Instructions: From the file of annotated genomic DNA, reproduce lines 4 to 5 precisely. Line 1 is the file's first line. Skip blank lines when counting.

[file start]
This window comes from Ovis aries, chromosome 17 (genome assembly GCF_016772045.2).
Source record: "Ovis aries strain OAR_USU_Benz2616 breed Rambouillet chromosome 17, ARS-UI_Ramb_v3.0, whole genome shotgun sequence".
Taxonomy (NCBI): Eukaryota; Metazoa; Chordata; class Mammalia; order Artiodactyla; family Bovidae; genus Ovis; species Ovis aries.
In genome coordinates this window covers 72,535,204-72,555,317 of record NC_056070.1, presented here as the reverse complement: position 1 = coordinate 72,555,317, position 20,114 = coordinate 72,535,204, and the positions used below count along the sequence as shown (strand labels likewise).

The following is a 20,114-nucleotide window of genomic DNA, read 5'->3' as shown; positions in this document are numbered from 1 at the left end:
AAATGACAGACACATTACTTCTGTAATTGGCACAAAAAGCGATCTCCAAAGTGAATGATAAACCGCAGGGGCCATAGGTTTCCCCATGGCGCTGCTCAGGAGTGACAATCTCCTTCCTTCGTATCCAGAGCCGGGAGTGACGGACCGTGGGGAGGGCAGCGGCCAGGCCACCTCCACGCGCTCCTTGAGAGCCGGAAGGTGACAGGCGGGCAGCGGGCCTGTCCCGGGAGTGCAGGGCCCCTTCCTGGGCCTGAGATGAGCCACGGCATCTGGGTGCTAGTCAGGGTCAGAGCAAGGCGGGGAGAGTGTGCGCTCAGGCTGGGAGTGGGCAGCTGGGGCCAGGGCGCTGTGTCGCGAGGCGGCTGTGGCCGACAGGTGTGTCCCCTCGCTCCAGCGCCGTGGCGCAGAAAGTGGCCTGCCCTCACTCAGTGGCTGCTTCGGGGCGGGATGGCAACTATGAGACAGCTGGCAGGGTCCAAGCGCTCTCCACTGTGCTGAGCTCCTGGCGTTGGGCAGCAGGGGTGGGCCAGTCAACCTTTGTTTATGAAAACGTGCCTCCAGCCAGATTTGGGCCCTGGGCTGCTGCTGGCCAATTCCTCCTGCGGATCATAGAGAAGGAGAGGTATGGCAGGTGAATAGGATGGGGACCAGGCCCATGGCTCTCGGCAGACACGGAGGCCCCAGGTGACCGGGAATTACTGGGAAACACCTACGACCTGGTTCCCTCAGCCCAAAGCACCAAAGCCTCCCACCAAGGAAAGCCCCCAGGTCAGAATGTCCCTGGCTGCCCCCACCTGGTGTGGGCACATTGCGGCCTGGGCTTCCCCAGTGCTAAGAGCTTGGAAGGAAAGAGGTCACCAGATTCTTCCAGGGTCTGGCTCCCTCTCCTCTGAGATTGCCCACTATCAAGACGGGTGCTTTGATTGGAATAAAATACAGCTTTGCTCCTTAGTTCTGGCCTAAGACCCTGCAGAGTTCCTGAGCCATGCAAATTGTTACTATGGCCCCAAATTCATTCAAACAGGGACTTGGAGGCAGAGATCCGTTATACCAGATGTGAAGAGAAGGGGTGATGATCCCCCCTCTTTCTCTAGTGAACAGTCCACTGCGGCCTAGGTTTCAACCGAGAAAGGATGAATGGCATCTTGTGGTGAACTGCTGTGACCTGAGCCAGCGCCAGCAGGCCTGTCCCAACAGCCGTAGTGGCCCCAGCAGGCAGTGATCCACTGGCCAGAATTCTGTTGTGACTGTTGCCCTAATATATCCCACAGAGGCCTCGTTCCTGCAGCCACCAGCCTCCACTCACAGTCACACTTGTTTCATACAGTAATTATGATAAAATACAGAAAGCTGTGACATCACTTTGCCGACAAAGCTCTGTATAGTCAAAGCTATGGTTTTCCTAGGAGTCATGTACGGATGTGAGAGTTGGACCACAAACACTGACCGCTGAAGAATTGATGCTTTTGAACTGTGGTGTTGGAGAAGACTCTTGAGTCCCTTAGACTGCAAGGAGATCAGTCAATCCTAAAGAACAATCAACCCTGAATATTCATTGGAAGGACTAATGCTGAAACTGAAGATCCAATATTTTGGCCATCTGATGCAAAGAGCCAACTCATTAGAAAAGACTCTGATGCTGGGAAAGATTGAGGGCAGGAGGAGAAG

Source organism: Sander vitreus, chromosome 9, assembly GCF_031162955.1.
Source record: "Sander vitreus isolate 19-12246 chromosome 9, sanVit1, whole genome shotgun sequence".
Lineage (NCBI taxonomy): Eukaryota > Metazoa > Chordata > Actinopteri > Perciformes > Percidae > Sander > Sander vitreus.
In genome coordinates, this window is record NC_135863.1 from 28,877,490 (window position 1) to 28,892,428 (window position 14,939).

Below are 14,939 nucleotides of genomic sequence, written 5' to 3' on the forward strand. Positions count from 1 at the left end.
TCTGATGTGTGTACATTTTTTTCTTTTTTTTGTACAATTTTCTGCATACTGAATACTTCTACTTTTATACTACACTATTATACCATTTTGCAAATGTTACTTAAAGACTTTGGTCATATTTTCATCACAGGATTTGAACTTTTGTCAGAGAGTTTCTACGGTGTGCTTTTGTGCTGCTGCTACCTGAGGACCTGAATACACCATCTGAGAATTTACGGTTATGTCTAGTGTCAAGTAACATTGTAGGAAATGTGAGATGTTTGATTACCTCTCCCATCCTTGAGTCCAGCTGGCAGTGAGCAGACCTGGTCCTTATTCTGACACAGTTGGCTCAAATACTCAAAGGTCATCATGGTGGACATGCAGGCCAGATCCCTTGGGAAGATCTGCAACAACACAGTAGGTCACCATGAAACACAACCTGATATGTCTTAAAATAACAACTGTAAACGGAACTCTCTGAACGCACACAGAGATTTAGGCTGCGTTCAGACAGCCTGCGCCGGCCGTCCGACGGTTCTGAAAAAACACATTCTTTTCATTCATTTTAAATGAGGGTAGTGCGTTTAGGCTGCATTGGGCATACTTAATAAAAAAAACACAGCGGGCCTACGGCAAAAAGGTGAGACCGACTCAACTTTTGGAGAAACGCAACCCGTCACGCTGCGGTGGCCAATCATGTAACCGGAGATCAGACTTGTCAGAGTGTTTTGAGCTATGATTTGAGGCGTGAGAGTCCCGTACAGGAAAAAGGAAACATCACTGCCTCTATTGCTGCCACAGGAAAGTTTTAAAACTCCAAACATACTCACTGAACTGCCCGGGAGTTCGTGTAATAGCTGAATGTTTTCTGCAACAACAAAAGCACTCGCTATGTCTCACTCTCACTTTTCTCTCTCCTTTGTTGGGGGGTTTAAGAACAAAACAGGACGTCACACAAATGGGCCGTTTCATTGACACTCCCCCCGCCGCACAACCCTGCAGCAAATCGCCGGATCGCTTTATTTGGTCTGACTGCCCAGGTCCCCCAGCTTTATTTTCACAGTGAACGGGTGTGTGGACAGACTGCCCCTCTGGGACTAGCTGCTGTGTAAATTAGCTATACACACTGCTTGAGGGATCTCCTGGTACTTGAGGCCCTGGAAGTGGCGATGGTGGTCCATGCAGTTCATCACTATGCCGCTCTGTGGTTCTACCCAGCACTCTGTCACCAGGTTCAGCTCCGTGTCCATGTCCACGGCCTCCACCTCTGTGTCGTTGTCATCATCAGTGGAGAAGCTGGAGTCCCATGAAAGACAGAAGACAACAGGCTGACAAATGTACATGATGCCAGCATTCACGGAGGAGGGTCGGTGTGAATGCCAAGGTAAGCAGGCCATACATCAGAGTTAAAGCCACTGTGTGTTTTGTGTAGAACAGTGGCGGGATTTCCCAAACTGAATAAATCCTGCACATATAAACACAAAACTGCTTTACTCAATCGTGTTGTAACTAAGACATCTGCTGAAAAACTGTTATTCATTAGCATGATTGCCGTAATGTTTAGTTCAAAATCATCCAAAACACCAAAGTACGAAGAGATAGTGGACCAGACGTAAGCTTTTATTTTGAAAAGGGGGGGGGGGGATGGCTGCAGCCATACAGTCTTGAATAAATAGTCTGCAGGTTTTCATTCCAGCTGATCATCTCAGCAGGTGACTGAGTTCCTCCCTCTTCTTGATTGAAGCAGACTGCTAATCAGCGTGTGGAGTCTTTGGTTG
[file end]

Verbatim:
In genome coordinates this window covers 72,535,204-72,555,317 of record NC_056070.1, presented here as the reverse complement: position 1 = coordinate 72,555,317, position 20,114 = coordinate 72,535,204, and the positions used below count along the sequence as shown (strand labels likewise).

The following is a 20,114-nucleotide window of genomic DNA, read 5'->3' as shown; positions in this document are numbered from 1 at the left end: